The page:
Teardown of the TI SensorTag

Computers & Mobile Technology

Last time I was up in Rhode Island my good friend Brian Jepson pushed a small red box into my hands with the words, “…try this, you’ll love it.”  I immediately started looking for the blue pill. However I needn’t have worried, because it turned out to be a SensorTag from Texas Instruments.

The SensorTag is a Bluetooth Low Energy development kit from Texas Instruments targeted at mobile developers.
The SensorTag is a Bluetooth Low Energy development kit from Texas Instruments targeted at mobile developers.

The Hardware

The SensorTag is an interesting product, and you get the sense that this is very much a product made by TI to demonstrate their new Bluetooth Low Energy system-on-chip the TI CC2541. It’s marketed directly to smart phone app developers rather than at hardware developers. Either for them to develop an app to directly support the SensorTag, or as a reference hardware design to develop more sophisticated Bluetooth Low Energy accessories.

The CC2541 chip comes in a QFN-40 package and not only implements Bluetooth Low Energy, but has a internal  MCS 8051 micro-controller, general purpose timers, accurate RSSI support to allow range determination, two USARTs, 23 general purpose digital IO pins, 12-bit ADC with eight channels, I²C and the kitchen sink. This is a nice chip that means you should be able to develop a compact board layout with few external components, except the sensors or actuators you’re actually interested in controlling.

Unwrapping the TI SensorTag
Unwrapping the TI SensorTag

Stripping off the somewhat oddly shaped and garish red cover, the SensorTag board is a lot more compact than its casing suggests. It’s also a lot more powerful. It has six onboard sensors, all of which are connected to the CC2541’s I²C interface bus with separate enable signals.

To minimize current consumption, all the onboard sensors are by default disabled and they are kept in sleep mode between measurements and each sensor can be enabled and read individually. Which is why the entire board runs off a single CR2032 coin cell.

The front of the board exposes five of the six onboard sensors; the TMP006 temperature sensor allows us to measure the temperature of on object without any contact by using a thermopile to absorb IR energy emitted from it. Just point the SensorTag at the object and it’ll tell you the temperature, which explains the strange hole in the front of the case. It’s needed to expose the TMP006.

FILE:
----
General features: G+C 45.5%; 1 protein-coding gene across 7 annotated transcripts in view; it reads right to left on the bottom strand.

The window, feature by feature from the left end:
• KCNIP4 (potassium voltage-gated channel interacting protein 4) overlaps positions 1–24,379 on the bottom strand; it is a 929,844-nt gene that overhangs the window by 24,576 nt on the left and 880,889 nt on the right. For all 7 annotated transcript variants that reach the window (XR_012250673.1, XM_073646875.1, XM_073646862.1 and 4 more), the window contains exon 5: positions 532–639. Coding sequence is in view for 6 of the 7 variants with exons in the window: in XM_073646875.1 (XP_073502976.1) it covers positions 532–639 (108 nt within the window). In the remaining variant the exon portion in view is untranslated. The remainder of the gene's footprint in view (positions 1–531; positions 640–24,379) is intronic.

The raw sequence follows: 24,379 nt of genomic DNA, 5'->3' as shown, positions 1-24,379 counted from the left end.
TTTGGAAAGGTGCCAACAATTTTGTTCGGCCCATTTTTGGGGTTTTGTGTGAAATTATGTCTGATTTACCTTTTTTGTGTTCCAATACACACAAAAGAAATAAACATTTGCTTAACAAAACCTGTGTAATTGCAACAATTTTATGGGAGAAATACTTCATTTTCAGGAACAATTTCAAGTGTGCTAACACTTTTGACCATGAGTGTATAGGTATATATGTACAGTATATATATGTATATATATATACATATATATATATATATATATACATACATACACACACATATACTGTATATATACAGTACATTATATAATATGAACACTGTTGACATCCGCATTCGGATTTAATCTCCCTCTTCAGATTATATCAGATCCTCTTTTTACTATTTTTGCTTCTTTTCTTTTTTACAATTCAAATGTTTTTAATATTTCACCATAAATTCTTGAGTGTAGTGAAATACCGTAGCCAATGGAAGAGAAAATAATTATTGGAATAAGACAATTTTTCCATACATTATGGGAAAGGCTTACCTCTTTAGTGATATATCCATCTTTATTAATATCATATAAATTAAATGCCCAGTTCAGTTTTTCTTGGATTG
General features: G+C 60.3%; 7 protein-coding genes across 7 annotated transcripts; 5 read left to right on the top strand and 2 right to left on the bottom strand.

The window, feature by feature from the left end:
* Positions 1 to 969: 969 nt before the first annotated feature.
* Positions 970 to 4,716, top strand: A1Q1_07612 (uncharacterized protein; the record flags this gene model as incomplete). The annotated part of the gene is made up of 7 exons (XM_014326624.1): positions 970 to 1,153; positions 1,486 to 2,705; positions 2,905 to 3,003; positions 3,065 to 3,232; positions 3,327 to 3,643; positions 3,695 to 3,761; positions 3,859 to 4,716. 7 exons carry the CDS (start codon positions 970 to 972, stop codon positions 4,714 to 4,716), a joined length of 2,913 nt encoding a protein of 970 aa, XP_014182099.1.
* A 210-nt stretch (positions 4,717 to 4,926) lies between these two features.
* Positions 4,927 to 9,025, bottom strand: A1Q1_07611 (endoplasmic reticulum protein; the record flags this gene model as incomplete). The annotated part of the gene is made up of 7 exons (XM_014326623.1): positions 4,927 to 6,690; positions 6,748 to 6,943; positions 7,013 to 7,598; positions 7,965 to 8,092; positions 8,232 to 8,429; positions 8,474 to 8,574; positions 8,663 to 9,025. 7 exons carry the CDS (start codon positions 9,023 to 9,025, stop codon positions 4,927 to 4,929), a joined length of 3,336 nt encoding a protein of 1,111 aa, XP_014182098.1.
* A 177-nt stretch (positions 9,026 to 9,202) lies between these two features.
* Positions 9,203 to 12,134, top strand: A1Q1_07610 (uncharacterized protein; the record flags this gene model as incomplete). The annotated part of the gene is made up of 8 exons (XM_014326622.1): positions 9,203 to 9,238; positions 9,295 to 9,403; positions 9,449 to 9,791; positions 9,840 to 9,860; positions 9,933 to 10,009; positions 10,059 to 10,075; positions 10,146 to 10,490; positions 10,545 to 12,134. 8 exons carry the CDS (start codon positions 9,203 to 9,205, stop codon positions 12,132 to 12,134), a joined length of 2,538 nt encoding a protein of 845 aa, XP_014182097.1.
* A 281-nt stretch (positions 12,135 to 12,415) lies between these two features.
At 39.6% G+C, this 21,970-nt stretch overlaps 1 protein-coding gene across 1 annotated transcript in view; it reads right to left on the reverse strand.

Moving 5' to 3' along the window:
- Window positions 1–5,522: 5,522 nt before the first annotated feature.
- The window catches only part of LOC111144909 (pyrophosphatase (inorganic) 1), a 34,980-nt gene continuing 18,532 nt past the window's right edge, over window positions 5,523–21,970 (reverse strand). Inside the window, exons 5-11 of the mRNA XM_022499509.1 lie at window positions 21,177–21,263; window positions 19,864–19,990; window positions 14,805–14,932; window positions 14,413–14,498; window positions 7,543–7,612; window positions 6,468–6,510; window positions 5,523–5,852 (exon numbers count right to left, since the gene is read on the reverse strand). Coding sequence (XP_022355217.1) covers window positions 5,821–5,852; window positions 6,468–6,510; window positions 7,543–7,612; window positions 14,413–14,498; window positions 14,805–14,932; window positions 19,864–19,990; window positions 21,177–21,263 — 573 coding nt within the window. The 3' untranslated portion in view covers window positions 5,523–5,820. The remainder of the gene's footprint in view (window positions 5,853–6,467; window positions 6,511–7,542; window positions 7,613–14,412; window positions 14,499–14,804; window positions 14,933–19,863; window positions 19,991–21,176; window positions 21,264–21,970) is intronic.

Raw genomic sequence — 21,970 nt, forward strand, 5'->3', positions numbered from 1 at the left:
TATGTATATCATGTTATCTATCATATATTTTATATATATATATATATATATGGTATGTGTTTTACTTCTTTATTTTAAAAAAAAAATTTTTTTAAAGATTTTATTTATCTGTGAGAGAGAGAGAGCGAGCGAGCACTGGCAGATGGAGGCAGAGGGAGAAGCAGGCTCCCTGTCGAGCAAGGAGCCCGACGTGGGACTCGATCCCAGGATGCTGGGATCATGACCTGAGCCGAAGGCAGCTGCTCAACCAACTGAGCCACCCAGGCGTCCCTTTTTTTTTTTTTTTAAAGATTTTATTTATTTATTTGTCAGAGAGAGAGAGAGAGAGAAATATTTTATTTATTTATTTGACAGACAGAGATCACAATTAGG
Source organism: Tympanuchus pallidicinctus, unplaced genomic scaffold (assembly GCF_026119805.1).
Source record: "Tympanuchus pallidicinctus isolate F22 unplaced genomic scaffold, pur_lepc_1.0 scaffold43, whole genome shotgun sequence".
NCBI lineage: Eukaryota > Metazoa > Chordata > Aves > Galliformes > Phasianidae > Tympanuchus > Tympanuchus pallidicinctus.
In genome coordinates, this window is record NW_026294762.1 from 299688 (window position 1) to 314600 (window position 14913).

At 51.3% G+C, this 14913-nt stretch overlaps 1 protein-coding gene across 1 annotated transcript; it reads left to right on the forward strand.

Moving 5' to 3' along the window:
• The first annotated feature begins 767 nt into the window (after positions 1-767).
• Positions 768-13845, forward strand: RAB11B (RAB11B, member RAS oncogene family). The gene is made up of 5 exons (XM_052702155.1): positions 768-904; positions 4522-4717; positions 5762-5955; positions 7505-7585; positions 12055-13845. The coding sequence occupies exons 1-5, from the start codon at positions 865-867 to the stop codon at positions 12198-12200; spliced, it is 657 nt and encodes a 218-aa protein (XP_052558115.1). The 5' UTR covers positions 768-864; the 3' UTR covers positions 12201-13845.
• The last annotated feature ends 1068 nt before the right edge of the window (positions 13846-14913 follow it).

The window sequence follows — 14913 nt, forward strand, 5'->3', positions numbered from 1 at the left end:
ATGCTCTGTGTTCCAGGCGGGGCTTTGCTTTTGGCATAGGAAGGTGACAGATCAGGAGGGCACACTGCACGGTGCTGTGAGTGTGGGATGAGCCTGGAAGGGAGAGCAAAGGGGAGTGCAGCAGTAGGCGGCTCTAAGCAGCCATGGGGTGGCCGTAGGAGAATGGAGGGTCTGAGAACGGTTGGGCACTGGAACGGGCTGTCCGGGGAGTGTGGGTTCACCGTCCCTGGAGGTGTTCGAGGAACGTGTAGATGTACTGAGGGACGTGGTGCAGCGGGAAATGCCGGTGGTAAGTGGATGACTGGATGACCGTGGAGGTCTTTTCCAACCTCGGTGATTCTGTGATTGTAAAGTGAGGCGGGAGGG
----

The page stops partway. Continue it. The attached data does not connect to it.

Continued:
Also on the front of the board are the C953H barometric pressure sensor, along with the KXTJ9 accelerometer, MAG3110 magnetometer and the IMU-3000 MEMS gyroscope. Finally, toward the left hand side of the board (in the picture below) are two small contact switches whose status is also available via Bluetooth to a remote connected device.

SensorTag Front
The front of the TI SensorTag board. Showing the pressure and temperature sensors, along with the accelerometer, magnetometer, and gyroscope.

The rear of the board is where the CC2541 chip itself is mounted, which gains us a couple of extra sensors for free, as amongst the kitchen sink collection available is an onboard temperature sensor which will report the ambient, as opposed to the “at a distance” temperature, and a battery monitoring sensor. The rear of the board also houses the SHT21 digital humidity sensor and the side button (top of frame) is used to put the board into discovery mode.

SensorTag Rear
The rear of the TI SensorTag board showing the CC2541 chip itself and the humidity sensor, along with the CR2032 coin cell powering the board.

The Software

The SensorTag is a Bluetooth Low Energy device, which means that it can talk to any platform that supports Bluetooth Low Energy. Right now that means recent iPhone and iPad models, natively from newer Macbook Pros and from any Windows or Linux PC with an appropriate Bluetooth 4 dongle.

Unfortunately while Bluetooth Low Energy is supported on some Android devices, it’s not yet in the core SDK and there isn’t a standard way to talk to Bluetooth Low Energy hardware. In fact some “SMART Ready” devices, such as the Samsung Galaxy S3, will need a firmware upgrade to fully support the standard. However with Google I/O coming up next month, that situation might well change fairly quickly.